Types of Radiation
There are two divisions of radiation: Ionizing Radiation and Non-Ionizing Radiation. Ionizing radiation is type that is dangerous and can cause damage to our bodies. Non-ionizing radiation is the type of radiation that we use in our everyday life, and it does not do damage to our bodies.There is direct correlation between the frequency (how long the wave length is and how fast the cycle is) of any given type of radiation and whether or not it is dangerous. While we are generally aware that there is potential for non-ionizing radiation (like your microwave) to cause damage to our bodies, most people do not think of non-ionizing radiation as actual ‘radiation’.1
Isn’t All Radiation Dangerous?
Many of the people who believe all radiation is dangerous insist that no matter what wavelength the radiation is, with repeated and constant exposure to it, it will do harm to our bodies. They liken it to cooking meat - you can cook meat for a short time at high temperatures (compare to ionizing radiation that we know is harmful) or a long time at low temperatures (compare to the non-ionizing radiation that is not harmful such as your WiFi router or cell phone). Either way, the meat is still cooked - so why doesn’t the same hold true for our bodies?
This comparison would be logical if it weren’t for the fact that nature gives us higher amounts of radiation at shorter wavelengths than our technological conveniences subject us to. One of the biggest sources of radiation exposure in our everyday lives is the earth itself. Uranium is present in the ground everywhere; as uranium decays, it releases radon - a colorless, odorless gas. Uranium is present in large quantities in the western United States, including Arizona, Colorado, Nebraska, New Mexico, Texas, Utah, and Wyoming, but it can be found anywhere.2 On average, a person living in the US is subjected to about 360 millirem of total radiation per year.3 A millirem (or 1,000 rem) is a unit of measurement in regards to radiation. To put this in perspective, a standard x-ray - the kind you’d get at the dentist or a chest x-ray to check for pneumonia - equals 10 millirem.4 Of this 360 millirem per year that the average person is exposed to, 200 millirem is due to radon in the air we breathe.4 It seems, then, if radiation we are exposed to were going to cook us like heat cooks meat, that the earth itself would be doing so considerably faster than any technology we use in our everyday lives.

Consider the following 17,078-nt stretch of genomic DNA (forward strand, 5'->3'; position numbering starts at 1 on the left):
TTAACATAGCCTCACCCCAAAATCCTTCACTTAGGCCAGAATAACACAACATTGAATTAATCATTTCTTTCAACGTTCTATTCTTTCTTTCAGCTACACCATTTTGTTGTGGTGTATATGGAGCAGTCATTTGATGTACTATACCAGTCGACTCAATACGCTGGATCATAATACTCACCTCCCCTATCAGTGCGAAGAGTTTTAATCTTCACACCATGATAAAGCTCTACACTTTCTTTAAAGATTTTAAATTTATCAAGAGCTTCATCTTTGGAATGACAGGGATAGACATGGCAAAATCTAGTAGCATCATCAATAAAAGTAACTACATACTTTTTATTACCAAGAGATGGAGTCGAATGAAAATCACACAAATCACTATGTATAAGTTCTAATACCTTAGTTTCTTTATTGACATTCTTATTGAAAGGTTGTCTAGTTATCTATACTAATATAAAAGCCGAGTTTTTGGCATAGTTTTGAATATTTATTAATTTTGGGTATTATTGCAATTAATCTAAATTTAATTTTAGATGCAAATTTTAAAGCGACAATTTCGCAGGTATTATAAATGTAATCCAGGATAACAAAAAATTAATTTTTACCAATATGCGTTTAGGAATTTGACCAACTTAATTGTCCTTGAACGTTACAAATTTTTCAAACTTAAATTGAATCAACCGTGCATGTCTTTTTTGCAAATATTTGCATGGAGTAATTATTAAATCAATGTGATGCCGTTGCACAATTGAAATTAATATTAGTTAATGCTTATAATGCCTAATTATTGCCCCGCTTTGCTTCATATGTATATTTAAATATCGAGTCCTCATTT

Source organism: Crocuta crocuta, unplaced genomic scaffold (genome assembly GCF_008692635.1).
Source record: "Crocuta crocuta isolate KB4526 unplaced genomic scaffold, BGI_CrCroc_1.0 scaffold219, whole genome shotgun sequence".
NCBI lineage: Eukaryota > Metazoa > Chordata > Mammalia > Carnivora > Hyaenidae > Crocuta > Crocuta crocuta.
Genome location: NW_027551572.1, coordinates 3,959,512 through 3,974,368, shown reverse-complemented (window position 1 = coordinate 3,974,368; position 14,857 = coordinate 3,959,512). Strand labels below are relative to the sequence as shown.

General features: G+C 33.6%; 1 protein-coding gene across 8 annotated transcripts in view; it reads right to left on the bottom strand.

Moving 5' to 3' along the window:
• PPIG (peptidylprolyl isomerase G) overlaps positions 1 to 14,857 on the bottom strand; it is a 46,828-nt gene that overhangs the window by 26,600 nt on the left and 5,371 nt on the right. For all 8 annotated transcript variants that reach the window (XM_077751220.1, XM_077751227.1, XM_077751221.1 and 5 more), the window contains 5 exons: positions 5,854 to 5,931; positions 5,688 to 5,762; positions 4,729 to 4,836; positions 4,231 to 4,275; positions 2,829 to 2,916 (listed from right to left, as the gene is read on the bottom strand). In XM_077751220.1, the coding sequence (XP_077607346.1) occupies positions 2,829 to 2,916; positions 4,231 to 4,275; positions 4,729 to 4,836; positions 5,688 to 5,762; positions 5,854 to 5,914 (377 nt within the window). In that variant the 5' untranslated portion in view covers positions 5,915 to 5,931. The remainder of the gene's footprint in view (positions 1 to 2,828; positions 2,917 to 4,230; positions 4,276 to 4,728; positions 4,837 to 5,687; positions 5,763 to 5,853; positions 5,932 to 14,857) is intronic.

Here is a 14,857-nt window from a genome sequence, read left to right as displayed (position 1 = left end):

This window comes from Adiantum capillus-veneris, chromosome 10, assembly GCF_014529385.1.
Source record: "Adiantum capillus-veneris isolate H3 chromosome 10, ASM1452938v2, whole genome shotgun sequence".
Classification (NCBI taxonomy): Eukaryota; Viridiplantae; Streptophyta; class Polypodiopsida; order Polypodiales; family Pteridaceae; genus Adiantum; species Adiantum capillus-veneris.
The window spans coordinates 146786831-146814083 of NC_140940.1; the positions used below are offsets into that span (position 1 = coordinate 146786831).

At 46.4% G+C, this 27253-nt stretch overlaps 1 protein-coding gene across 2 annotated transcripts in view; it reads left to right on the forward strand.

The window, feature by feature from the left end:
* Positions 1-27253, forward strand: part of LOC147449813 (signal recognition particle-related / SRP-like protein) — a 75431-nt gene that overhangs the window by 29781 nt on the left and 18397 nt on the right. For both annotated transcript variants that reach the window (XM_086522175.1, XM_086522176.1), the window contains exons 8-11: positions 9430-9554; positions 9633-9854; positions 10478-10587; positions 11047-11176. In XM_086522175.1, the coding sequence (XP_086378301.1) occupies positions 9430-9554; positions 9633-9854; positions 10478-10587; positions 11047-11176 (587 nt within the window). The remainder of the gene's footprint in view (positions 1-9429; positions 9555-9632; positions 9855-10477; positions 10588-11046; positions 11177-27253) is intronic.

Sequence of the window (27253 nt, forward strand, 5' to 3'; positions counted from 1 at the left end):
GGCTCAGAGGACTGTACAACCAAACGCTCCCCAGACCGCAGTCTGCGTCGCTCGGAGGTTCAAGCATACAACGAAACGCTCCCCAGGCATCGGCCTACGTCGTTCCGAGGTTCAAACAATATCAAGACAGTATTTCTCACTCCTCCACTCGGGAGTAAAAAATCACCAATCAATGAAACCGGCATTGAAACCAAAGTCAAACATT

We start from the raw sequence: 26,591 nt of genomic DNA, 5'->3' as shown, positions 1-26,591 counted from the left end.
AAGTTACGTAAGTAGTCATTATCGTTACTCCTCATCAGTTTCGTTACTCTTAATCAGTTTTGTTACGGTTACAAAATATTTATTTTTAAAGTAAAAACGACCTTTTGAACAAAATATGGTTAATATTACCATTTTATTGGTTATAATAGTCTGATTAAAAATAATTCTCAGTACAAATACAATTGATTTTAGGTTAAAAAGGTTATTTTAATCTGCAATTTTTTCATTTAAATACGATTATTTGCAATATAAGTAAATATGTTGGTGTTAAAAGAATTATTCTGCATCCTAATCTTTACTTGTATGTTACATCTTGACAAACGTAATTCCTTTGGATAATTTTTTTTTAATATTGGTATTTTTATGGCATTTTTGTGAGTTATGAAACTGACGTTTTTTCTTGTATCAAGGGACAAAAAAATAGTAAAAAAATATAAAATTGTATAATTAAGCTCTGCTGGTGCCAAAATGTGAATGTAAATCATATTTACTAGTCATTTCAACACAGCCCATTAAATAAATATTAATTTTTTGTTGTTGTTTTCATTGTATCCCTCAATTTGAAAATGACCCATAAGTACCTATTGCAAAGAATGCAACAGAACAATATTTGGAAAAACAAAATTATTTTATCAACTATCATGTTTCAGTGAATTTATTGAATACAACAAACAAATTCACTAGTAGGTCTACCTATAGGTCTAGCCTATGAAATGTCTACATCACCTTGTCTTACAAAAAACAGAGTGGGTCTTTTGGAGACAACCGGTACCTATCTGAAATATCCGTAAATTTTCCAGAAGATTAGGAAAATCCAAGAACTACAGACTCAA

Radiation in Our Homes
No matter how concerned you are with your health and your environment, you likely use things in your home everyday that subject you to radiation. In fact, the computer or device you’re using to read this blog is subjecting you to radiation. Everything in our homes, and in the world around us, that gives off radiation is not the equal, though. In fact, according to the World Health Organization, that while there has been observation of a biological effect of non-ionizing radiation, “the observation of a biological effect, in and of itself, does not necessarily suggest the existence of a biological hazard or health effect.”5 We have to couple this with the fact that radiation can be blocked from being absorbed by the body. This practice is seen daily on a summer beach, as beach-goers cover themselves in sunscreen to block the sun’s harmful rays. Those harmful rays are the part of the EMR spectrum that is ionizing. Other harmful types of radiation on the EMR spectrum can be blocked something as simple as paper or light clothing (alpha rays).6 If radiation much higher on the EMR spectrum can be blocked by something as simple as paper, cloth, or even a lotion, how difficult is it for us to protect ourselves from non-ionizing radiation? You also have to consider that EMR follows the Inverse Square Law. This says that the further from the source you get, the weaker the signal - every time you double the distance from your router, the EMR is cut by ¼. So unless you have your router sitting within arms reach for a significant portion of the day, the radiation coming from it is only a blip on the radar, especially compared to that which nature subjects us to.